This review was due yesterday.
I hate posting reviews late. It's not professional. It frustrates publishers. It makes me look bad. It's just plain old poor form. But the fact is, I tried to finish this review several times yesterday. I had a draft in my folder, ready to go. All I had to do was plug in some key information and hit "publish." That's not too tall an order, is it?
One slight problem: my review copy of Beyond Five in a Row Volume 3 was missing.
While I am by no means a stalwart example of orderliness, I do a pretty good job of keeping my business affairs in order. Therefore, I knew without a shadow of a doubt that I had left the green, softbound book to the left of my computer keyboard--my launching pad, if you will, for the project next in line. When I didn't find it there, I wasn't terribly concerned, however. If you'll remember, my house in on the market. Mr. Blandings had been the one to tidy the desk area in our "Show-ready Sweep" on Sunday before we left for church. It was entirely possible that he had relocated the book without realizing it was for review.
I perused my school shelves and came up empty. I did a scan of the usual haunts: my bedside table, that persistent pile on the kitchen counter, the gameroom shelves. Nothing. I put in a call to Mr. Blandings at the office, only to receive word that he was in meetings all day. Desperate, I shot not one, but two emails to his Blackberry. He replied (in true, "Gee, hon ... I'm busy here!" fashion): "Did not touch book. Last seen on desk by comp."
Which wasn't very helpful at all, now was it?
Daylight was fading by the time I took up the search again. As I was plunking Oliver and Manolin into the bath, it occurred to me to question the troops.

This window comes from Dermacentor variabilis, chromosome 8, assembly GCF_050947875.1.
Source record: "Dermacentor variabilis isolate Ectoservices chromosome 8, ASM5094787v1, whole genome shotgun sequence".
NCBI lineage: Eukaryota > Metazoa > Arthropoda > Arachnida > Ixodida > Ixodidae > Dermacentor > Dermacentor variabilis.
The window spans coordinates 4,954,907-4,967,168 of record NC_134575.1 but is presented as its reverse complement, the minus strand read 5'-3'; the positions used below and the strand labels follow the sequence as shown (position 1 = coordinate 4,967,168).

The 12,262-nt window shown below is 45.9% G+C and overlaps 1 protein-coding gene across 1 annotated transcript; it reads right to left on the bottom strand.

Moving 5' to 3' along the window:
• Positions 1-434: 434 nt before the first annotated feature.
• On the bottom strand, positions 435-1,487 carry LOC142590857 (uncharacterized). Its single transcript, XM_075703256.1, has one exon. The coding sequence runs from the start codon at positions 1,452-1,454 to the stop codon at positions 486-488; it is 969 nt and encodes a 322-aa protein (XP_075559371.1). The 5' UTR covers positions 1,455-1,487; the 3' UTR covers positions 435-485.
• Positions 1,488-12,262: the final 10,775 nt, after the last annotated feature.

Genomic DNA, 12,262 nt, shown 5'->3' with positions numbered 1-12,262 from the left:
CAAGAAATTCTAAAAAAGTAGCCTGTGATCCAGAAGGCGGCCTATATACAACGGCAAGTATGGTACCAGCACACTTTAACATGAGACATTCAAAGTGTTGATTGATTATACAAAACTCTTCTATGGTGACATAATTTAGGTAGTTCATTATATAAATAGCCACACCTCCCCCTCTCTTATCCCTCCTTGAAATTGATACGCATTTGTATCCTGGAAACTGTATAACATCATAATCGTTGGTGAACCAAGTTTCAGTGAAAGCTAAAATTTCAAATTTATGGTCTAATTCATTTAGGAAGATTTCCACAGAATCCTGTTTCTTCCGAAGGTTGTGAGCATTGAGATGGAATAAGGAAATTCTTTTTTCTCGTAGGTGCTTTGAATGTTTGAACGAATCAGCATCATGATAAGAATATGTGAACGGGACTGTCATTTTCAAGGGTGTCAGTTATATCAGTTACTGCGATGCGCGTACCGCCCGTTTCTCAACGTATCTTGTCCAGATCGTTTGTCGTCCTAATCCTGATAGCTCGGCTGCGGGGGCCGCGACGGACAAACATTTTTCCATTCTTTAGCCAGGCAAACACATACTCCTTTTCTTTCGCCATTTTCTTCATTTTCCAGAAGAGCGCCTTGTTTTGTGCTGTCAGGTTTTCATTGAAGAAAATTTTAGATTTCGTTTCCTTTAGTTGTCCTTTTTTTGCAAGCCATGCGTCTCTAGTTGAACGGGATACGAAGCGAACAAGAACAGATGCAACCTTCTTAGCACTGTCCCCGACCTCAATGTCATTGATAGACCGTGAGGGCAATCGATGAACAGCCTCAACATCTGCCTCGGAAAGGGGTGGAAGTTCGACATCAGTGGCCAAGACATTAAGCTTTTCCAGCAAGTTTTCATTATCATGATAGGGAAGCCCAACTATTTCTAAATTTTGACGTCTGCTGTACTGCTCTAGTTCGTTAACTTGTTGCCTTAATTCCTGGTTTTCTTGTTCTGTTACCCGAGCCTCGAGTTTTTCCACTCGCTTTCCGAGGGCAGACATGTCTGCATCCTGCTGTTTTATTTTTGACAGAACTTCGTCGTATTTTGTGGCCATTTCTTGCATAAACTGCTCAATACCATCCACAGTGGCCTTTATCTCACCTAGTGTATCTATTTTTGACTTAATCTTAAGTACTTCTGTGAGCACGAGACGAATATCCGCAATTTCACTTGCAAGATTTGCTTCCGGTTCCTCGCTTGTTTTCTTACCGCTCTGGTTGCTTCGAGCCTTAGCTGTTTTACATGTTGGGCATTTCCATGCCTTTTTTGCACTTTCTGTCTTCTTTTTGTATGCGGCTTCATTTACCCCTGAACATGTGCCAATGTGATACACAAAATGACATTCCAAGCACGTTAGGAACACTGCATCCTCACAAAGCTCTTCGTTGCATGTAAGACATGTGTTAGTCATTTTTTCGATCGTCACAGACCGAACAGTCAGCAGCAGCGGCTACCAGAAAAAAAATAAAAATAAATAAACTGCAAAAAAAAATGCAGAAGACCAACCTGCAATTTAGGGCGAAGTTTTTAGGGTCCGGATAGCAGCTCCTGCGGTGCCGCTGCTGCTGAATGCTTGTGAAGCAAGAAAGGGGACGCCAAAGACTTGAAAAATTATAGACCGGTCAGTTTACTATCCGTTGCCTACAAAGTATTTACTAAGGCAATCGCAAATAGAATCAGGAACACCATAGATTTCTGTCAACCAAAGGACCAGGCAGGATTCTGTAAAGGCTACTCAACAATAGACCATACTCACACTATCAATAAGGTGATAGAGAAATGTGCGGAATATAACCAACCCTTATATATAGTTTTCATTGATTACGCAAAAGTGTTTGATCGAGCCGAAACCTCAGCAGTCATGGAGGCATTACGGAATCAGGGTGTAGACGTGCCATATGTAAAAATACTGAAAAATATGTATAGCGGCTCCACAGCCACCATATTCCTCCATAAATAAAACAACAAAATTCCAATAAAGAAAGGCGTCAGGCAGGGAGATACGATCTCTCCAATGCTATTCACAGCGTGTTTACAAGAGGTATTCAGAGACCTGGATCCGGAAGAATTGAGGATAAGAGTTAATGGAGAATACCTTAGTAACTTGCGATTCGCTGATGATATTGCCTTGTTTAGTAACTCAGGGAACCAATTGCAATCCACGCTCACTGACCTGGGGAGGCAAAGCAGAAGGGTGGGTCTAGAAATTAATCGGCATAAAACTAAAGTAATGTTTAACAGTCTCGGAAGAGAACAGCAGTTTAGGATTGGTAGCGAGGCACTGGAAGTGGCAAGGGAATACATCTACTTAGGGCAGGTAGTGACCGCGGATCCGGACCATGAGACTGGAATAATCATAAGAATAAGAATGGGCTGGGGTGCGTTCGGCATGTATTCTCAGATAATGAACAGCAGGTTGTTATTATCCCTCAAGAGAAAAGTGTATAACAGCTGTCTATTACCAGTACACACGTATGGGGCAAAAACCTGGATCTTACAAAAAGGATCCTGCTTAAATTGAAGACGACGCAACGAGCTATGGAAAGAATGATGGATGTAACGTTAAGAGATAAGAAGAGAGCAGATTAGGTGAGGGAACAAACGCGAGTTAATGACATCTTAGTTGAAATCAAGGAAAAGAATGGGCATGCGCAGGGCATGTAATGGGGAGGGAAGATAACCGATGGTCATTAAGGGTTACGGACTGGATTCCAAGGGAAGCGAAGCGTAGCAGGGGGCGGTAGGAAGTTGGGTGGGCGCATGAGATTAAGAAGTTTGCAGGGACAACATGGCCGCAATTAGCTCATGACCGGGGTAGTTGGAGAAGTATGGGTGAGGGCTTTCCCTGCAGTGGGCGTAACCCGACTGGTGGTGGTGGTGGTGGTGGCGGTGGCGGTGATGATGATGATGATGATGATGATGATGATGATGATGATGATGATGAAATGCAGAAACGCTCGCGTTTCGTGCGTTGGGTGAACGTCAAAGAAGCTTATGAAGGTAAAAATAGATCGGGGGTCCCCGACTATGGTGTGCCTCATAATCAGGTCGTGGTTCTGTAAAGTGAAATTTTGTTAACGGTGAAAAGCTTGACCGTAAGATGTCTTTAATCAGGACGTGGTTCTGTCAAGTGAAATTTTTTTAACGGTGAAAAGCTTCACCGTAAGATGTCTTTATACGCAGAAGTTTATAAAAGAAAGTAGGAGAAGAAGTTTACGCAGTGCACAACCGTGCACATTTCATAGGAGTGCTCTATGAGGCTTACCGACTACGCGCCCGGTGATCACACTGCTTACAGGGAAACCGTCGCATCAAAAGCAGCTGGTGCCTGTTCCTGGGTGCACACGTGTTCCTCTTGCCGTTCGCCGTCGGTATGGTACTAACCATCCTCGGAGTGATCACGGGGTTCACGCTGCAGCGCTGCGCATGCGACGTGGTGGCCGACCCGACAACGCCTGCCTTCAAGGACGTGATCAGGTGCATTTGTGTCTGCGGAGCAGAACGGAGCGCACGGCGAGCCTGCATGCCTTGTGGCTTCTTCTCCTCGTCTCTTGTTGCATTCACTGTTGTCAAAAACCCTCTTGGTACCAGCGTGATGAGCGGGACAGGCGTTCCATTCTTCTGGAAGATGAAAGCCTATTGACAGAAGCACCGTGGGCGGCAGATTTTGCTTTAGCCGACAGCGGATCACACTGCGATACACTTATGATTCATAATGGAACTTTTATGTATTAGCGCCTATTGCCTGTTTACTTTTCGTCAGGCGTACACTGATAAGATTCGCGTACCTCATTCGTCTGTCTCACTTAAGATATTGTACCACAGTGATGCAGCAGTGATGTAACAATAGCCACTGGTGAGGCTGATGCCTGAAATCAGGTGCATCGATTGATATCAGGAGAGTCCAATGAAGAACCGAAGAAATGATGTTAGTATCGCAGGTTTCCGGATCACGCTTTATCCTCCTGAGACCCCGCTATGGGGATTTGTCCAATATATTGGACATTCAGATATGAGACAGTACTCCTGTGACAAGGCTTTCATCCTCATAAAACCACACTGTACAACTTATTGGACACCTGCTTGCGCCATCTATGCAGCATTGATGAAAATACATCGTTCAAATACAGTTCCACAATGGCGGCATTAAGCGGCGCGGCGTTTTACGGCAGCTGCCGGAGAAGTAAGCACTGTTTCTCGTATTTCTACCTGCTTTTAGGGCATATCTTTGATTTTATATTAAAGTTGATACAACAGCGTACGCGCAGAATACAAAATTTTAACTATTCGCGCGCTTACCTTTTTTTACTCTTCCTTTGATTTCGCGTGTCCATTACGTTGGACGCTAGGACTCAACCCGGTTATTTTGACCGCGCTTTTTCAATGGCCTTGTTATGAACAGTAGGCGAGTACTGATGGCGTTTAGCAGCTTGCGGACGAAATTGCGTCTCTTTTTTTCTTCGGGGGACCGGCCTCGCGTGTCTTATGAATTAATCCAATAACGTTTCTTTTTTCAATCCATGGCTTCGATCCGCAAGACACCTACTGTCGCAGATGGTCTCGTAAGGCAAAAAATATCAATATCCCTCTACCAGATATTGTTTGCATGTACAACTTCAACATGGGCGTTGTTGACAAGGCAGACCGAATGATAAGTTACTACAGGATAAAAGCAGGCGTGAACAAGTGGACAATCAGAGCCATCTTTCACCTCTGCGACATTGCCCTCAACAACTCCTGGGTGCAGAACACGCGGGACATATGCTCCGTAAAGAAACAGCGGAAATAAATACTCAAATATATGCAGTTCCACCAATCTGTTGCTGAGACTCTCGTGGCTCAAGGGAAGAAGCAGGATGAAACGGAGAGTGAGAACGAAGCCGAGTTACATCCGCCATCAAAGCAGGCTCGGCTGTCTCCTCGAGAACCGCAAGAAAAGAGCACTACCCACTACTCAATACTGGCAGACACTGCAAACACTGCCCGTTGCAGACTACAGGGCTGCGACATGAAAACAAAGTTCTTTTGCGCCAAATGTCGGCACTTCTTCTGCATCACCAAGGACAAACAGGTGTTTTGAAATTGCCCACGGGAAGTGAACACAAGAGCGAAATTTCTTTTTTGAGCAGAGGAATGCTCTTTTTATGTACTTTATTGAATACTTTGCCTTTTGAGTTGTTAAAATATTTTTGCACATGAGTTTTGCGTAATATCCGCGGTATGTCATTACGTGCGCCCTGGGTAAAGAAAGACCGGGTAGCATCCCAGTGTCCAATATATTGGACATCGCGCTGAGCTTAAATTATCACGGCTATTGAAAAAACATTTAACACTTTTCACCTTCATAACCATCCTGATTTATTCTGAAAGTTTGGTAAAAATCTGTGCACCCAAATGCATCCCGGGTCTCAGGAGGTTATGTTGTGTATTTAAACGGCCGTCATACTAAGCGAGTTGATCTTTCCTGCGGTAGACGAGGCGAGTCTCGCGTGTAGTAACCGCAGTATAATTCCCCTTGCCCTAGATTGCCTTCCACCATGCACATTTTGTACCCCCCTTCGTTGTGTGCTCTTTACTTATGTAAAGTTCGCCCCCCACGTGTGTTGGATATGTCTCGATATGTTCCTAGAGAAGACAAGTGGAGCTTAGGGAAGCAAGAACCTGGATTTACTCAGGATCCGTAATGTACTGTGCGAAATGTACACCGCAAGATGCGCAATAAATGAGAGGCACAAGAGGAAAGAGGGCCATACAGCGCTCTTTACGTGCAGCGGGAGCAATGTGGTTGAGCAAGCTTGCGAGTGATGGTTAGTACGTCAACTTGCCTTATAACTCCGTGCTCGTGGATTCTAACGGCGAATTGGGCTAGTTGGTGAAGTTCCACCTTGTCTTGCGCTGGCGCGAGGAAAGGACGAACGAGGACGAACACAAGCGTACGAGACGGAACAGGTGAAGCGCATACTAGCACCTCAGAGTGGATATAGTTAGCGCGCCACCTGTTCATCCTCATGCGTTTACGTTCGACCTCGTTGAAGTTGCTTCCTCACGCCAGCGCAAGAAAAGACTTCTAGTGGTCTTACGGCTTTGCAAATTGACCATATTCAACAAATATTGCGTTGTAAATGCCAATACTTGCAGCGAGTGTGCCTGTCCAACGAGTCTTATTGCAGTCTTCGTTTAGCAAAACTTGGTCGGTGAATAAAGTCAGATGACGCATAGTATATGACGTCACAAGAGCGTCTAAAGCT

"Atticus? Have you seen that green book that was by my computer? The one with The Cricket in Times Square study that we did in it?"
"Oh, yeah. It's in Jo's room. We were reading it," he replied before scampering off to take advantage of his nightly free time before stories.
They were reading it?
I don't know how much you know about Five in a Row, but folks, it isn't designed to be reading material. This is a curriculum, after all. The book I reviewed (the aforementioned Beyond Five in a Row) is specifically a literature-based unit study approach to learning for children ages 8-12. Four selections (two fiction and two nonfiction) are covered in the study, which delves deeply into the details of a book to guide you through some pretty amazing and in-depth rabbit trails. In other words, it's about books, but it's not actually a book, per se.
Curious as to what my three little discoverers were doing with a curriculum guide, I waited until the little ones were down before rounding them up and starting the inquisition. I'll be honest here and say that we first reviewed the fact that we ask before we snag someone else's property. After that, though, it was a rather pleasant discussion. :-)
The whole affair, it seemed, had started with Marie Curie. A recent topic of interest thanks to Cousin Malcolm, Beyond Five in a Row includes as one of its books to study a juvenile biography of this particular scientist. Jo had found it while sitting at my desk the afternoon before and had leafed through the readings and activity suggestions, finding them interesting enough to cart off and share with Atticus and Logan.
"But it's not really a book about Marie Curie, guys. It's curricula," I pointed out.
"We know that. But it had really, really interesting stuff in there, like the geography of Poland," Jo answered.
"And some words in Polish, like 'Do widzenia,'" chimed Atticus.
"And a guide to the Dewey Decimal System!" said Logan.
"Wasn't it boring, though? I mean, it's a teacher's guide."
"No! It was great. Very interesting. The part about the dangers of radioactivity was really, really good," Logan told me.
Turns out, they did an experiment with magnets without me, and have decided, based on what they read in Beyond Five in a Row, that they'd like to hang a copy of the Periodic Table of Elements in their bathroom, where they can memorize it. (This is a habit that they picked up after we read Cheaper By The Dozen. It's odd, I admit, but somewhat endearing as well.)
"So you'd like to do the study on the Marie Curie book?" I asked, knowing that it was a foregone conclusion at this point.
"YES!!!" they all screamed.
So there you have it; not only was our test run of The Cricket in Times Square a success (that was the topic of my original review, by the way), but my children are clamoring for more. I'm off to put a hold on that Marie Curie title at my local library. After all, I don't want to be responsible for forcing my children to read books about unit studies. I'd rather they spend their time doing them.